You Ban the Good, You Ban the Bad, You Ban them both and there you have: Banned Books Week

This past week, as everyone knows, was Banned Books Week, the one week a year when we “celebrate” books which have been banned or challenged in some way.

There is of course bias when it comes to what books are “banned,” but there is also bias when it comes to what books arguably have been banned and whether they are included on the ALA’s list, a bias which determines which “banned books” are publicized or “celebrated.” Generally, I align with those biases. I think it’s ridiculous and an expression of fascist ideology to ban books because they include foul language, sex, magic, or confimation of the existence of non-heteronormity. Fortunately, when reactionary crackers have books banned based on their unfavorable portrayal of white supremacists, perhaps police, committing acts of violence in ways that real white supremacists and cops have been documented doing, or tell a story of an LGBTQ+ person living and not being violently punished by God, their sphere of influence doesn’t usually reach far outside their own intellectually and emotionally fetid societal culdesac, and the media attention given to their fascist idiocy ends up popularizing and making the books in question more widely read.

That’s all great, but, by only focusing on the “good” banned books, we are restricting the rights of freedom of expression and information, and possibly preventing ourselves from reading something worthwhile.

There are books which have in fact been banned, in the sense of being literally outlawed, in some countries, or by being removed from stores and libraries. The Anarchist Cookbook, for example, is illegal to buy, sell, or own in Australia, and Senator Dianne Feinstein tried to have it removed from online databases in the US. This is despite the fact that much of The Anarchist Cookbook is bullshit that is actually more likely to injure the person attempting to replicate its recipes for explosives or drugs, if it accomplishes anything at all, than it is to aid in a revolution or act of terrorism.

Publishers choosing not to publish a book, booksellers choosing not to stock it, and libraries choosing not to purchase it and make it available, in a coordinated effort, is effectively “banning” a book. This has happened to a number of controversial books. The juvenile, racist, antisemitic, mysoginist, anemic little speculative fiction novel, The Turner Diaries is difficult to find and read for this reason. Several years ago, I borrowed a copy of The Turner Diaries at my library through Link+ (a system similar to Inter-Library Loan, in which books from libraries in other cities, counties, or states can be requested and shipped to a local library) to read out of morbid curiosity. I knew only of the book’s infamous reputation as an inspirational screed for white supremacists and domestic terrorists, and went into it with a relatively open mind. The book is garbage, but not just for the reasons I was expecting; I actually anticipated the bigoted, hateful content to be more extreme, perhaps more convincing for its intended audience. However, the racism and antisemitism and such was presented in such an absurd, stupid, dated, ignorant, and poorly portrayed way that it sometimes came off as cringingly amusing, but mostly pathetic. The book’s greater flaw is that it is a truly shitty book: the plot is facile and poorly constructed, with a story that is at once all over the place and going nowhere; the characters are as developed, rounded, and sympathetic as a poster of an 80’s action movie antihero; the stakes for the characters are so low and poorly presented that their own actions in response are literally insane; and the prose and dialogue read like they were written by a homeschooled teenager who never spoke to other people or listened to them speak to each other and had only read maybe two or three books before and decided that that was enough basis for him to write his own. It’s a shit book, which I do not recommend reading for that reason.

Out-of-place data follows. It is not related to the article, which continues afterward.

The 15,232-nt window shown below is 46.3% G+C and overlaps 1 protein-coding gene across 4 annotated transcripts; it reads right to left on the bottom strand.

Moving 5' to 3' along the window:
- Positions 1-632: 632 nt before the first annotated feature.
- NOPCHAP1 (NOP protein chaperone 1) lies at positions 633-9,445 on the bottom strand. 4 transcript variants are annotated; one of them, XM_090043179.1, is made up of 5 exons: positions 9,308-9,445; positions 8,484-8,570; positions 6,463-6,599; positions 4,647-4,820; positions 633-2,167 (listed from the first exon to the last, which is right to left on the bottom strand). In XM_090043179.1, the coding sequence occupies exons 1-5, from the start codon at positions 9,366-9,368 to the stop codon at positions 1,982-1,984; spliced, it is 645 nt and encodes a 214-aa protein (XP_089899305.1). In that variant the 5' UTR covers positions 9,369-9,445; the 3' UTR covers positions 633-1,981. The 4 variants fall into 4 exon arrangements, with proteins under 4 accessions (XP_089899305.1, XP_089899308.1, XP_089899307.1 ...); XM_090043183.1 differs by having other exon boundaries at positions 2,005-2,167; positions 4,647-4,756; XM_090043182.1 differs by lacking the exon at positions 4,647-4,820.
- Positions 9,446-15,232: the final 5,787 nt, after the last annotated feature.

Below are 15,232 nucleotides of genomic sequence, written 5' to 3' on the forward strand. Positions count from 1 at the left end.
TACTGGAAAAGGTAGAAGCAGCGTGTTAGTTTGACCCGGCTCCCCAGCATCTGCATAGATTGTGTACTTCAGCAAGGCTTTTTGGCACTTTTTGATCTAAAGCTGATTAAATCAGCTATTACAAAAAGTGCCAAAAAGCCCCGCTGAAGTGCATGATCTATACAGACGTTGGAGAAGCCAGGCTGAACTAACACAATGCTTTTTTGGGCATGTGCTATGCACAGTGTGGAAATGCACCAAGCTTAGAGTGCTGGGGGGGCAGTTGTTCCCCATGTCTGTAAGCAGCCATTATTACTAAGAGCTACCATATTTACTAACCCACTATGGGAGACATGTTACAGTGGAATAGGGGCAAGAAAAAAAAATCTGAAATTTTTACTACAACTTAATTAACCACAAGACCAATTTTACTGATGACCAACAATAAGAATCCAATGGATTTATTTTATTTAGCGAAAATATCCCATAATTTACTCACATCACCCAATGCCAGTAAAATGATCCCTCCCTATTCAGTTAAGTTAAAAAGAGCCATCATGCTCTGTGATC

Having worked in libraries for many years, I can tell you that Mein Kampf is available in many libraries, and that it circulates regularly. It was legally banned for seventy years in Germany, but never in the US, so far as I can suss out. Adolf Hitler was perhaps a better writer than Luther Pierce, based on the excerpts I’ve read of Mein Kampf, but it is still garbage, and again not just for the views expressed in it but as a piece of literature. Rambling, poorly reasoned, and clearly written by a man who couldn’t win an argument unless he shouted or shot down his adversary, or spewed out a big worthless tome condensing all his thoughts for use as a bludgeoning tool.

Both of those books are garbage, and the Cookbook honestly is not anything you’d probably want to look at out of anything but curiosity from its notoriety, but I don’t think that means that people should be prevented from reading them. We should be allowed to read literally anything we want. If we want to preserve access to the good books that people want to ban, then we need to do the same for the bad books. As we can see from the way that banning books can have the effect of making them more popular, we can inadvertently encourage people to read them. It was, after all, the bad reputation of the books I’ve discussed that piqued my curiosity. We don’t need to give them equal time or space or consideration, because they don’t deserve it, but they should be available, if for no other reason than to show how shitty they are, to show what shitty writers Nazis and white supremacists are.


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